UK Spouse visa income threshold Will £29,000 from April

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The Home Office has made a U-turn on its much-criticised plan to imminently raise the minimum salary requirement for British nationals bringing foreign family members to the UK, saying the threshold will first be raised to £29,000 instead of £38,700.

Daily Dazzling Dawn explored also, the revised proposal, announced unexpectedly and without fanfare in a parliamentary answer, said the threshold would be increased “incrementally” and would still eventually hit £38,700, but gave no timescale for when this would happen.

The lack of detail, and the suddenness of the policy change, prompted opposition parties to condemn a lack of consultation, with Labour saying the policy was in “chaos”.

While £29,000 remains above the average UK working salary, and is still significantly higher than the previous £18,600 minimum, ministers appeared to have at least partly given way to the outpouring of fury over the £38,700 threshold, announced as part of a wider crackdown on legal migration earlier this month.

Lord Sharpe of Epsom, Parliamentary Under Secretary of State for the Home Office, said today that the increase will be phased in and the MIR will initially be increased to £29,000 in Spring 2024 rather than £38,700.

In response to a question tabled in the House of Lords, Lord Sharpe said today: “The MIR will be increased in incremental stages to give predictability. In Spring 2024, we will raise the threshold to £29,000, that is the 25th percentile of earnings for jobs which are eligible for Skilled Worker visas, moving to the 40th percentile (currently £34,500) and finally the 50th percentile (currently £38,700 and the level at which the general skilled worker threshold is set) in the final stage of implementation.”

More details are available in a Home Office policy paper on reducing legal migration published this afternoon, which states: “A decision was taken to increase the family Minimum Income Requirement (MIR) in line with the standard Skilled Worker general threshold. This would see the MIR increase to median earnings for jobs at the skill level of RQF3 [on the Regulated Qualifications Framework], currently £38,700. As part of a staged implementation, an initial increase to the 25th percentile of RQF3 jobs of £29,000 will be enacted initially and this initial implementation level is assessed in this paper.”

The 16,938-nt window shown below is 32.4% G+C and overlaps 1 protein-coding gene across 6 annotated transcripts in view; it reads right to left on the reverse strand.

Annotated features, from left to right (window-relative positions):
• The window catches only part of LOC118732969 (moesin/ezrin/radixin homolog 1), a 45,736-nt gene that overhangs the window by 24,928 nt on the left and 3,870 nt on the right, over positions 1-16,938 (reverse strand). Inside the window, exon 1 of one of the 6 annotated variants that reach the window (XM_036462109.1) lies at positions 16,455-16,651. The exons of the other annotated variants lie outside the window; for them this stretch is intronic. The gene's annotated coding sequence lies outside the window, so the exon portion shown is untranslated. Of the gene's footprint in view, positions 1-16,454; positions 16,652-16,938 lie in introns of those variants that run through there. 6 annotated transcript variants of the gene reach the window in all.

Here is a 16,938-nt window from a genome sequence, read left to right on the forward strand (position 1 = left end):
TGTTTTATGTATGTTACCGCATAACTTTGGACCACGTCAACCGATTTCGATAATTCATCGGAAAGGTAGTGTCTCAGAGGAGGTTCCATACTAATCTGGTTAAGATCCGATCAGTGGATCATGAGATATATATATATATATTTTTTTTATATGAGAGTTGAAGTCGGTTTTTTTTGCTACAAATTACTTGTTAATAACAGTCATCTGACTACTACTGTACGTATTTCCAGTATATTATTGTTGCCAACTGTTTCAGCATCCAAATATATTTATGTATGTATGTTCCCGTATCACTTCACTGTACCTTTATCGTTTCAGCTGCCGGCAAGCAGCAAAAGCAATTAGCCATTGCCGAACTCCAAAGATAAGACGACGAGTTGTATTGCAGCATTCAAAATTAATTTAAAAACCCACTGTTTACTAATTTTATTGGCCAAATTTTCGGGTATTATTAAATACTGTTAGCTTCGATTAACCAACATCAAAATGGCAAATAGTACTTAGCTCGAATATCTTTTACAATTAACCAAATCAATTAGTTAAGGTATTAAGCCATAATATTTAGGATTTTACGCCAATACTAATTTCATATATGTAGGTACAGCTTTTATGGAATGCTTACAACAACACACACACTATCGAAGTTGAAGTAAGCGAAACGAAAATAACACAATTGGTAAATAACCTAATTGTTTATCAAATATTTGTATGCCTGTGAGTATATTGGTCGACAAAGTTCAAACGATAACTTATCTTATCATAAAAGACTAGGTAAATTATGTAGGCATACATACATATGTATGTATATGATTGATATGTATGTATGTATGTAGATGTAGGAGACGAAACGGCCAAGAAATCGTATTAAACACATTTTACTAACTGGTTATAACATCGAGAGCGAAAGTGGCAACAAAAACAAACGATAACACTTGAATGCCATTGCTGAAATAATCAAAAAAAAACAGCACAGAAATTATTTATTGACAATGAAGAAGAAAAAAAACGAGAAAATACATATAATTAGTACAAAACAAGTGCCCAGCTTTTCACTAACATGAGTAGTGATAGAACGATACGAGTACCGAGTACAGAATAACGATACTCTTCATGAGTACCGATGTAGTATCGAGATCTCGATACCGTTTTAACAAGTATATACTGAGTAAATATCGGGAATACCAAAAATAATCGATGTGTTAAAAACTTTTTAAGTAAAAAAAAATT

Under the £18,600 threshold, 75% of people could afford to have family members join them; if it was set at £38,700, just 40% would be able to afford it, and only 25% in the north-east of England.

With such visas forming a small proportion of overall legal migration, the original change was expected to contribute only about 10,000 to an overall planned reduction of 300,000 in annual migration numbers, while taking a heavy toll on families, many of whom said they would be forced to live apart.

Reunite Families, a campaign group for people affected by immigration rules, had instructed lawyers to explore ways to challenge the changes, which had been described by some as being “a punishment for falling in love”.Responding to the announcement, the group said: “It is incredibly upsetting and outright disrespectful that the government has released these details four days before Christmas, nearly three weeks since they were first announced.

“£29,000 is still very high for most families – it excludes over half of the population from sponsoring a foreign spouse and is much higher than the minimum wage so those on lower salaries are still being told their family is not welcome here.

“It’s baffling why the MIR [minimum income requirement] is now going to be raised incrementally – the process is already complicated enough without this too.”

The revised policy, announced in a written parliamentary answer by the Conservative peer and junior Home Office minister Andrew Sharpe, says the minimum income requirement “will be increased in incremental stages to give predictability”.

This would begin next spring, with the increase to £29,000, pegged as the 25th percentile of earnings for jobs eligible for skilled worker visas. This would subsequently rise to the 40th percentile, which would currently make it £34,500, and then the 50th percentile, now £38,700 – the new minimum threshold also for a skilled worker visa.

However, the answer gave no details about when the moves beyond £29,000 would happen. Asked when this would take place, Home Office officials pointed to a statement and factsheet, which also did not set this out.


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Dulal Ahmed Chowdhury is the Editor of The Daily Dazzling Dawn. Previously, he has been serving in important positions in all the famous national dailies of the Bangladesh since the nineties. He has played a commendable role in journalism by participating in various events at the national and international levels. United Nations Conference, World Climate Conference, SAARC Summit are notable among them.

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